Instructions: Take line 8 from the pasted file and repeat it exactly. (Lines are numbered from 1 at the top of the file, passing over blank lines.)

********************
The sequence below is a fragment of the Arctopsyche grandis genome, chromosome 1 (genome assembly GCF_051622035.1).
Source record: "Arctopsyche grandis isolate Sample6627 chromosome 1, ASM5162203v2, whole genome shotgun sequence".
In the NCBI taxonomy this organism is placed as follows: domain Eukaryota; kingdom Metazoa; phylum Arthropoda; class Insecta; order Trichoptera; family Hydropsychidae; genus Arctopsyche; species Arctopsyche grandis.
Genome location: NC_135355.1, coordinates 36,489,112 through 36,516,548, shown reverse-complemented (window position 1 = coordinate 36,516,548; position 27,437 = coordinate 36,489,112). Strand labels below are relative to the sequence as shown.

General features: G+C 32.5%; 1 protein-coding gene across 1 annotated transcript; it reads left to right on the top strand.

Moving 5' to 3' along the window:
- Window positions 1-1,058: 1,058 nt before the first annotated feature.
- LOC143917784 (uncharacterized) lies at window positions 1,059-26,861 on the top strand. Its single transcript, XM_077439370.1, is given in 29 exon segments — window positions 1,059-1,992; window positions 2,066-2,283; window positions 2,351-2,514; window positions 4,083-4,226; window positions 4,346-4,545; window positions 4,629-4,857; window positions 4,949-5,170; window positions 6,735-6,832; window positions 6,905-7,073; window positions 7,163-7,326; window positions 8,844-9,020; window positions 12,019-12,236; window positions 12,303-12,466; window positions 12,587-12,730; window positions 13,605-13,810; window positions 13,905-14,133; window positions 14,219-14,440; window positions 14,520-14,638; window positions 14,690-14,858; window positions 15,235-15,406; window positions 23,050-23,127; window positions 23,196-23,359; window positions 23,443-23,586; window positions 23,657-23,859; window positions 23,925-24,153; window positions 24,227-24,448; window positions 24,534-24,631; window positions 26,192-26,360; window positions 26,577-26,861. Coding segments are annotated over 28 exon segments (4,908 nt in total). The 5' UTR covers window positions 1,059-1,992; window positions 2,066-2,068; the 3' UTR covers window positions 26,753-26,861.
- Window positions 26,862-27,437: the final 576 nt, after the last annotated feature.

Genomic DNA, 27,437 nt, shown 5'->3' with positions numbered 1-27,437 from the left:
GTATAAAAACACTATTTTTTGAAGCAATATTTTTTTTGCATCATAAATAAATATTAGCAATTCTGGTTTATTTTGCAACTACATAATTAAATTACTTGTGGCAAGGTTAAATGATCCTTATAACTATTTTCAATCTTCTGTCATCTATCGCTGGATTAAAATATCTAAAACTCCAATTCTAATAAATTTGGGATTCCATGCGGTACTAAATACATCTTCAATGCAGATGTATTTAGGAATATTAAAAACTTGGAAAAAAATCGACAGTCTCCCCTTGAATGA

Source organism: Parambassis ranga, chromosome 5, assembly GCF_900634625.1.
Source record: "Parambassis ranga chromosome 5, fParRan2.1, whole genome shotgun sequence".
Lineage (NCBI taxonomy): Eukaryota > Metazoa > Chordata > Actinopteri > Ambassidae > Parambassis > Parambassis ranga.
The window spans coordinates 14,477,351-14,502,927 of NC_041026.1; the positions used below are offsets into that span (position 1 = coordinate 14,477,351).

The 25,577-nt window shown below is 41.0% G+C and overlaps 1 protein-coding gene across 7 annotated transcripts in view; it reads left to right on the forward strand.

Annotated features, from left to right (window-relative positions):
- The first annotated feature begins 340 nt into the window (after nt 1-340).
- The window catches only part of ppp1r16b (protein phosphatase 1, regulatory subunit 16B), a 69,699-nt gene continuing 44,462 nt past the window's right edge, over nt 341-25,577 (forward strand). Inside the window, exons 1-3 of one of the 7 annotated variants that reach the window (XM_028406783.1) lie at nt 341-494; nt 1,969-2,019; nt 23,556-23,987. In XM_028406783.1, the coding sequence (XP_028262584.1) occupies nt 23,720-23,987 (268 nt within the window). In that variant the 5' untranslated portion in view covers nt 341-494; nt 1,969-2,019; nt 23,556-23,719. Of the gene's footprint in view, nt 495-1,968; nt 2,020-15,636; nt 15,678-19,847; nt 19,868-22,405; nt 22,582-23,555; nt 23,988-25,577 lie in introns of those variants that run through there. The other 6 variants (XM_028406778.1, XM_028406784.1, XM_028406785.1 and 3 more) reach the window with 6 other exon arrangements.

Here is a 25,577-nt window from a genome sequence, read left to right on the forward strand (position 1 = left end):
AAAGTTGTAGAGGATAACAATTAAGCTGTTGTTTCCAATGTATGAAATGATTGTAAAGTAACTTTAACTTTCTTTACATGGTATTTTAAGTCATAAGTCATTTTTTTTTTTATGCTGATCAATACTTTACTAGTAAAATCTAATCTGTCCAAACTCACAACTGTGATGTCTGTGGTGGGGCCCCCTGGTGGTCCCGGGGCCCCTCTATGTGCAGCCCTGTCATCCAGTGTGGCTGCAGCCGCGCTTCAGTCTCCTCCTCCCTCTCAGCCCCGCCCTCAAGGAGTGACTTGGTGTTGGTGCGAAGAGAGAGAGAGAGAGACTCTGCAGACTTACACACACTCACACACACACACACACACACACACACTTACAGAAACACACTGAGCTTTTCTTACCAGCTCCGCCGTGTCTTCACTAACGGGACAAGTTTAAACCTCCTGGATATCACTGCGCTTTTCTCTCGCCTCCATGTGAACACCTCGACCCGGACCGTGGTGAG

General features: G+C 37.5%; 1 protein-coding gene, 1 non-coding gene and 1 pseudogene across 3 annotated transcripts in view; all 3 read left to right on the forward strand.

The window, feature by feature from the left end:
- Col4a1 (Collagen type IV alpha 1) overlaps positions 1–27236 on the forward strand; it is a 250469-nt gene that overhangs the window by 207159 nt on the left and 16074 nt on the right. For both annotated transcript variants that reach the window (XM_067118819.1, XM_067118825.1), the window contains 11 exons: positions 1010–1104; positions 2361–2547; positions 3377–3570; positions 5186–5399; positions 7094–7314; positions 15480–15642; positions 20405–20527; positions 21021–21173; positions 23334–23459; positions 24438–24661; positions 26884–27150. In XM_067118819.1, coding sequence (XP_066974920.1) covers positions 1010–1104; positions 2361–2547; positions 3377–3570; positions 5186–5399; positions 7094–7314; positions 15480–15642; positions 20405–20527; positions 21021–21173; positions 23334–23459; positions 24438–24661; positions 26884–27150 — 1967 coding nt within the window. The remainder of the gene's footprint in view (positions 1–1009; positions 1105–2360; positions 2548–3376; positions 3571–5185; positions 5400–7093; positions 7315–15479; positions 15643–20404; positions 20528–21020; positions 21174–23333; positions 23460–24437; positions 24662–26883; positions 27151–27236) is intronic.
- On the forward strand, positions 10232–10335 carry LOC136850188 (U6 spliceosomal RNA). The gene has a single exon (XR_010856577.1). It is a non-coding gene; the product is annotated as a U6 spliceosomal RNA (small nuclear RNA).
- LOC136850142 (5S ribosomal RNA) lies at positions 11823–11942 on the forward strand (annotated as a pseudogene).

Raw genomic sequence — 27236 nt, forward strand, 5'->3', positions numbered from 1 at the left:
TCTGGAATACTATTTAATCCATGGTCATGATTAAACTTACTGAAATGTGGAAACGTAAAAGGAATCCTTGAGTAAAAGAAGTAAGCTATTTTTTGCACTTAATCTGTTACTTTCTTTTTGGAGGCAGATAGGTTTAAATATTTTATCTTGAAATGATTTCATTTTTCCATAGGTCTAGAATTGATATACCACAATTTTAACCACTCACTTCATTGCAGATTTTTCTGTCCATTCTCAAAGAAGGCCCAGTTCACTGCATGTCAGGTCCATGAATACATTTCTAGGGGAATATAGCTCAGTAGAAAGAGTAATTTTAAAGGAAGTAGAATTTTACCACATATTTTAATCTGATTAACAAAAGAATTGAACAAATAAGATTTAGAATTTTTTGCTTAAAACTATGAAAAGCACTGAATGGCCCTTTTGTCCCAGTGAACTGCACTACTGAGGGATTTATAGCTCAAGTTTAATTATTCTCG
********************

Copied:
- LOC143917784 (uncharacterized) lies at window positions 1,059-26,861 on the top strand. Its single transcript, XM_077439370.1, is given in 29 exon segments — window positions 1,059-1,992; window positions 2,066-2,283; window positions 2,351-2,514; window positions 4,083-4,226; window positions 4,346-4,545; window positions 4,629-4,857; window positions 4,949-5,170; window positions 6,735-6,832; window positions 6,905-7,073; window positions 7,163-7,326; window positions 8,844-9,020; window positions 12,019-12,236; window positions 12,303-12,466; window positions 12,587-12,730; window positions 13,605-13,810; window positions 13,905-14,133; window positions 14,219-14,440; window positions 14,520-14,638; window positions 14,690-14,858; window positions 15,235-15,406; window positions 23,050-23,127; window positions 23,196-23,359; window positions 23,443-23,586; window positions 23,657-23,859; window positions 23,925-24,153; window positions 24,227-24,448; window positions 24,534-24,631; window positions 26,192-26,360; window positions 26,577-26,861. Coding segments are annotated over 28 exon segments (4,908 nt in total). The 5' UTR covers window positions 1,059-1,992; window positions 2,066-2,068; the 3' UTR covers window positions 26,753-26,861.